SA media faces 'grim future' as it battles falling revenues – Reuters study

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(iStock)
(iStock)

Newsrooms are going to have rely on subscription and membership models to ensure their sustainability in the face of declining revenues across various mediums, a study by the Reuters Institute found.

The recently released Reuters Institute Digital News Report for 2019 unpacks SA's media landscape. It shows that, while consumption of news in print form is declining, consumers are increasingly relying on digital platforms to get the news.

The research was conducted using a questionnaire completed by a sample of the English-speaking population in South Africa. It was completed between January and February 2019.

"Despite relatively high trust levels in the news overall, revenue for news media has been on a downward path for several years, with a 12% drop in ad spend last year for television, 5.6% for radio, and 7.7% for print," the report states.

"With newspaper circulation dying, broadcast revenue dropping and journalism resources eroding, news is going to have to increasingly rely on subscription and membership models to sustain volume and quality."

The research shows that, of those sampled, 16% of respondents claimed to pay for online news. There has also been a "surge of goodwill" through reader donations to independent publications like Daily Maverick and amaBhungane to support their investigative reporting.

"But this is an uncertain form of income, and with no sustainable revenue model available currently, South African media houses are facing a grim future," the report warned.

Daily Maverick, Daily Vox, GroundUp, New Frame and amaBhungane, rely on a combination of donors and crowdfunding. "AmaBhungane has been particularly successful when it comes to crowdfunding, with it listed as the single biggest source of revenue in 2017 and 2018," the report noted.

Print decline

Consumption of print media is also continuing its decline, as data for the first quarter of 2019 shows that newspaper circulation declined 5% year-on-year, the research indicated. "Daily newspapers were the biggest losers, with a 10.5% drop, but weekly newspapers were almost as badly affected, with a 7.9% decline year-on-year," the report read.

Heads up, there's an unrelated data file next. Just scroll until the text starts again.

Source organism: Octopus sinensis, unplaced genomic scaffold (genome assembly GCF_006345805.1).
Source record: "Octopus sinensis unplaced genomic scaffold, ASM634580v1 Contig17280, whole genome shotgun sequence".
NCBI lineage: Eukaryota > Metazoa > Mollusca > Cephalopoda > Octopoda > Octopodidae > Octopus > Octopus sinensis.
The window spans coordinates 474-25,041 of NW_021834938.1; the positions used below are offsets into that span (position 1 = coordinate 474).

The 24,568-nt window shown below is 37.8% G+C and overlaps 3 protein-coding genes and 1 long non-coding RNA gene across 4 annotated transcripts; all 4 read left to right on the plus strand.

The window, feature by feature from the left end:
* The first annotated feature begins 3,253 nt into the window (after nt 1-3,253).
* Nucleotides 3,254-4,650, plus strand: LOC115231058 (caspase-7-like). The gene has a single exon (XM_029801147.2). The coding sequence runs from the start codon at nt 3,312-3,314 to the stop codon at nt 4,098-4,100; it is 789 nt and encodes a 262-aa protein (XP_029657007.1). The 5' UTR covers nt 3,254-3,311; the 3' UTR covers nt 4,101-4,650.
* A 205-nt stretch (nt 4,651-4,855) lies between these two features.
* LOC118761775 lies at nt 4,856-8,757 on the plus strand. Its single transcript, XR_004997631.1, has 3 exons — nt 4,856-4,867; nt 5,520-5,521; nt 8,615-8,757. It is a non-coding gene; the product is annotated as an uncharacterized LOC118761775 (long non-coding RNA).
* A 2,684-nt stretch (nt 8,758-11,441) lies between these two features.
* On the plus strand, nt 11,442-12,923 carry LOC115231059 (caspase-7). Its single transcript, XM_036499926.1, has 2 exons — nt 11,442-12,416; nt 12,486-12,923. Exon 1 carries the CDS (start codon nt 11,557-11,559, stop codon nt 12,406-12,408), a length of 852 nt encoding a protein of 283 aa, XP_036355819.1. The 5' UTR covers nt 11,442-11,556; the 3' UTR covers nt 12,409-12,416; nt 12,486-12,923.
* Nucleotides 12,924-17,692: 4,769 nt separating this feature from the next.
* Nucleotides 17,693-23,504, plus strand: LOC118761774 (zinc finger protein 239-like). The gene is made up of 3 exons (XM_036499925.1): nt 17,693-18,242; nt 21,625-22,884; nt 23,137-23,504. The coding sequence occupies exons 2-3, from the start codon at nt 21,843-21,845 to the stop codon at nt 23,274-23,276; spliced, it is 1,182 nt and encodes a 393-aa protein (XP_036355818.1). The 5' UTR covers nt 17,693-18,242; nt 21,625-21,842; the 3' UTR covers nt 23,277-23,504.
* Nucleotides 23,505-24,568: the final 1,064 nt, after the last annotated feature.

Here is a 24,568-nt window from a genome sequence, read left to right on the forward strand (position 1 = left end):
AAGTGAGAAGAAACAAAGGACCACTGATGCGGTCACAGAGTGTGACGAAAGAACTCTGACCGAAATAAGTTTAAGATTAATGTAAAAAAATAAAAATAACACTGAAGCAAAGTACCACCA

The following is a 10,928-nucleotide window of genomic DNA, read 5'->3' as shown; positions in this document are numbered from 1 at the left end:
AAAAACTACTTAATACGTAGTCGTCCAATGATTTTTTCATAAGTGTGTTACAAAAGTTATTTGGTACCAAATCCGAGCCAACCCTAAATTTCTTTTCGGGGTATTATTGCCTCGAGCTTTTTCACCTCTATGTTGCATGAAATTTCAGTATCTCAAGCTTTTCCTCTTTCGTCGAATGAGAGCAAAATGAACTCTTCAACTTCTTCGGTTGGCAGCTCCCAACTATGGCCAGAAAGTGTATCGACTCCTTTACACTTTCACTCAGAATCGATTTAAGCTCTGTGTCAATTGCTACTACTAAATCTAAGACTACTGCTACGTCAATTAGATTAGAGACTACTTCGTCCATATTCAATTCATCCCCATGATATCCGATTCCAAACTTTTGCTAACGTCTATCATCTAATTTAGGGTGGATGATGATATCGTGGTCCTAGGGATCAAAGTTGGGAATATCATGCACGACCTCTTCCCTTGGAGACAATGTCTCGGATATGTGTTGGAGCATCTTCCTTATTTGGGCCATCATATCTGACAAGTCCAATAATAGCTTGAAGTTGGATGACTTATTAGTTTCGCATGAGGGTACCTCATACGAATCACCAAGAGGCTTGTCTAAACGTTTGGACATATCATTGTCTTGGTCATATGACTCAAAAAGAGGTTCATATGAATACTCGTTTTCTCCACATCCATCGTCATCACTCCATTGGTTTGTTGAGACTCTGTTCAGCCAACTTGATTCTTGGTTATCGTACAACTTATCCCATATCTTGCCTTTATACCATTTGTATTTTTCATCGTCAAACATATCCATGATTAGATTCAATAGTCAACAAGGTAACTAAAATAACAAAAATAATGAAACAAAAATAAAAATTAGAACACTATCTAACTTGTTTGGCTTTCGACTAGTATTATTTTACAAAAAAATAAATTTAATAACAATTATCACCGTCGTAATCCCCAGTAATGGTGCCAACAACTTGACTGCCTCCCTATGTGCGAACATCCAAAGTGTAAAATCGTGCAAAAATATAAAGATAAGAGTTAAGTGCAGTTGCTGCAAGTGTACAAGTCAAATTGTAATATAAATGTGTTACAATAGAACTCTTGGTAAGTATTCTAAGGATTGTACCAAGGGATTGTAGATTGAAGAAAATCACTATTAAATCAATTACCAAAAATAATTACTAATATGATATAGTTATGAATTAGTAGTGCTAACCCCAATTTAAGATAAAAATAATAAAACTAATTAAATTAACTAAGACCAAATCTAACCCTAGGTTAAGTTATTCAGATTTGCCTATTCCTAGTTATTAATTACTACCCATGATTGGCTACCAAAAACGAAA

Data for the last 10 years shows a 49% drop in circulation for newspapers. "No newspapers have a convincing route out of the print mire into a sustainable digital future," the report read. Paywall and subscription models implemented by papers like Mail & Guardian and Business Day are showing "disappointing numbers". The study pointed out that most digital advertising revenue goes to big social media and search platforms.

Meanwhile, 90% of respondents said they get their news online, including on social media. Data measured by IAB South Africa shows 11 of the top-15 local sites are news sites, but this does not necessarily translate into digital revenue, according to Reuters.

Respondents also indicated that they share news online, with 36% using messenger apps, 40% using social networks and 39% commenting on news using social media or news websites.

Social media is increasingly becoming a gateway to news. "A third [of respondents] said they prefer to come across news via social media, ahead of direct access (28%) through a news website or app."

In its conclusion, the Reuters Institute stressed that the opportunities afforded by the digital world must be leveraged to rebuild ties between producers of news and those who consume it. 

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